so WorldWind also has its own tiling scheme. but its rows start in the south and move up (opposite of VE), while the columns are also west to east. it also supports zoom levels so if you zoom in, then each tile is replaced by 4 tiles for higher resolution. it adds the concept of ZeroTileSizeDegrees which specifies when a certain level will be displayed and determines when zoom levels change. when you are fully zoomed out, a ZTSD of 45 or 36 degrees will work. if you don't want your layer to display at that high of altitude, then you can specify a smaller ZTSD. next, the WW globe uses EPSG:4326 (lat/lon projection) and its mesh is modeled as a perfect sphere. all of this is implemented in the QuadTile class.
er, um ... so i thought this was going to be easy. it looked like i could just reuse the existing QuadTileSet logic and then create my own ImageTileService to return the appropriate tile server url. it works by the QuadTileSet requesting a url for a tile. in this request it passes the WW row, col, and level. the ImageTileService uses that to create the appropriate url to retrieve the right texture and then returns that url. then the QuadTileSet downloads that image and uses it as a texture for the mesh.
my first attempt was to create my own ImageTileService. it would get the WW row/col/level and then convert that to the corresponding VE row/col/level. then that could be used to create the VE url for the tile and magic would happen. well ... it worked ... in theory. but i could never get things to line up just right. actually, the tiles did line up at the equator, but as you moved north or south (away from the equator), then the tiles were just not lining up correctly. the first problem is that a row of tiles would be occasionally skipped. the image below is wrong (i have dyslexic tendencies), but look at 've rowXcol' (which should really read colXrow). if you look at the top tile and then look at the one below it, you'll see that the rows jump from 20 to 22, then it correctly goes to 23. so if that were displaying actual VE tiles, then the map would just be wrong. an entire row of images would be missing.
changed things up a bit, and made it so that it would not skip rows like above, but then the problem was that the map looked right, but nothing was in the right lat/lon coordinates. e.g. if i went to my own lat/lon, then the map was showing canada or illinois (forget if it was above or below?). but it definitely wasn't milwaukee. at this point i was pretty convinced that the problem was caused by VE being projected in Mercator. the thought was that WW was creating the meshes for a different projection, and i wasn't going to be able to request the VE tiles that correctly mapped to those meshes.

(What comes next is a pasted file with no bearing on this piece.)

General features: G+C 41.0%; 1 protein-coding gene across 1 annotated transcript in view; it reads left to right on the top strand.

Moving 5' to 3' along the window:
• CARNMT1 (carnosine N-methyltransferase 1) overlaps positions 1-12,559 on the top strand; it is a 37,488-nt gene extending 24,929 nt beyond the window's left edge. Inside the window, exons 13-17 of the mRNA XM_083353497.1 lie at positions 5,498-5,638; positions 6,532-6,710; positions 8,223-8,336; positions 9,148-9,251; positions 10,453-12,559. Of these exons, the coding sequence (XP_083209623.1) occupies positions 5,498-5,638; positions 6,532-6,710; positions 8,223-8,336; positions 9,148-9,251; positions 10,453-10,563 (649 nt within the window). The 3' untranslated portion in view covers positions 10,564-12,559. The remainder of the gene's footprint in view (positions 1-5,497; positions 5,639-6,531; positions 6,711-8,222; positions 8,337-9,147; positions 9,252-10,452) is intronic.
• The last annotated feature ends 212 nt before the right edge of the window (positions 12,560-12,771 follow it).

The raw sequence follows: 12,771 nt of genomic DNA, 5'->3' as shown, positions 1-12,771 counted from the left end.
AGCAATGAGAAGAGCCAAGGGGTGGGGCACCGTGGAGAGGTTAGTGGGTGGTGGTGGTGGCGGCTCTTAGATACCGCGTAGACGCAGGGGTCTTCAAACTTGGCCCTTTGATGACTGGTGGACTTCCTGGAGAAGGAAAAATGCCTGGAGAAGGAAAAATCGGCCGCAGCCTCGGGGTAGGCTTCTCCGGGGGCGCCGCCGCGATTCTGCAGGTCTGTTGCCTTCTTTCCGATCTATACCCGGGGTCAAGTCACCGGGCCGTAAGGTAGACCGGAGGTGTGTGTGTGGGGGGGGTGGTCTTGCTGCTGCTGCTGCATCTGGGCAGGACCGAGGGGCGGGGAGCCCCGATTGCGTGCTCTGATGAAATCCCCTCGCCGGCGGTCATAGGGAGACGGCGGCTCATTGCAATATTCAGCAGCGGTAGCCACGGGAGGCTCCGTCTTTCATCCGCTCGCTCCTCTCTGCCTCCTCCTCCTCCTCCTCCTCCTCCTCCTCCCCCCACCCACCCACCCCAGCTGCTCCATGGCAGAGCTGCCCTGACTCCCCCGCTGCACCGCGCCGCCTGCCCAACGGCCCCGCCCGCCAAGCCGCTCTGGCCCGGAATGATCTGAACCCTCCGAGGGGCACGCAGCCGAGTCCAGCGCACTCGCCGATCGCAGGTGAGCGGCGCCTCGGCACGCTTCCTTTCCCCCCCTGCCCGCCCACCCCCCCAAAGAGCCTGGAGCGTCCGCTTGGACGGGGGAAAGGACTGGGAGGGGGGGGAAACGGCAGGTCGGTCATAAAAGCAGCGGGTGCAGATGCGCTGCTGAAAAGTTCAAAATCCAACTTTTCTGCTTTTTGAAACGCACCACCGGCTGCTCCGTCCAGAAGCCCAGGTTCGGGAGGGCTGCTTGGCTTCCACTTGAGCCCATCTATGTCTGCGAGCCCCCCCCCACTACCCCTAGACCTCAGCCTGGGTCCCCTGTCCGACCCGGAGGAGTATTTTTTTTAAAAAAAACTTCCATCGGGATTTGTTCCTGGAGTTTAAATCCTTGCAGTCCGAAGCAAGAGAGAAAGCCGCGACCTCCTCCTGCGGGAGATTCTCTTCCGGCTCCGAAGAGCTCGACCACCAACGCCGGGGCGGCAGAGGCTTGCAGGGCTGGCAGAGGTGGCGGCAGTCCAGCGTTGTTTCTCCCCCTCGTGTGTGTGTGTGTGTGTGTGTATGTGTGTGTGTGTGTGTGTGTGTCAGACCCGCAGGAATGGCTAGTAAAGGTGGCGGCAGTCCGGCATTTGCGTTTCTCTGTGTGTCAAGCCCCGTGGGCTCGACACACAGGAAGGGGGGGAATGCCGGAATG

NOTE i gave up pretty quickly on this technique because i was time boxed by the competition deadline. need to revisit this to fully convince myself. it's quite possible that i was just making a silly mistake and couldn't see it at the time
the next step was to take more control. i started out by understanding Mashi's existing plugin : Map projection Plug-in. the plugin takes a single image map of the world in sinusoid projection (upside down), and it uses Proj.4 to reproject into lat/lon coordinates and render in WW. Proj.4 is a library provided by the USGS that converts cartesian coordinates to/from lat/lon using different projection techniques. this is almost exactly what i needed. the VE tiles are represented as cartesian coordinates (in meters) and i need to reproject into lat/lon for WW. and Proj.4 also supports the Mercator projection and spherical ellipses. perfect! so i started with the core of that codebase and extended it.
the first step was to get a single tile to display. created my own custom layer by inheriting from RenderableObject. for the Update method it determines the current lat, lon, and zoom level. with that info it can determine which tile to request from the VE tile server. it can also determine the extents of that tile and use Proj.4 to create the appropriate mesh. then the Render method just has to set the texture and draw the mesh ... success! the pic below shows how closely the tile lines up
in real life, it wasn't that simple. the first attempt was real close, but it was about half a tile too high. that error was removed by changing the Proj.4 ellipse parameter from 'WGS84' to 'sphere', because WW is modeled as a perfect sphere (even though the earth is a bit squashed). now it was time to add features ...
tiling. didn't think i had time to figure out how to insert this new logic into the QuadTileSet class, so i decided to come up with my own tiling scheme for V1. it works by knowing what tile you are currently focused on and what the zoom level is. from the current tile, it creates neighbor tiles outwards in square patterns. it requests tiles up to 3 rows/cols out from your current position. if you pan at the same level, then it just has to request the new tiles and dispose of the tiles no longer in view. if you change zoom level, then it requests a whole new set of tiles. the pic below shows a set of VE tiles being rendered.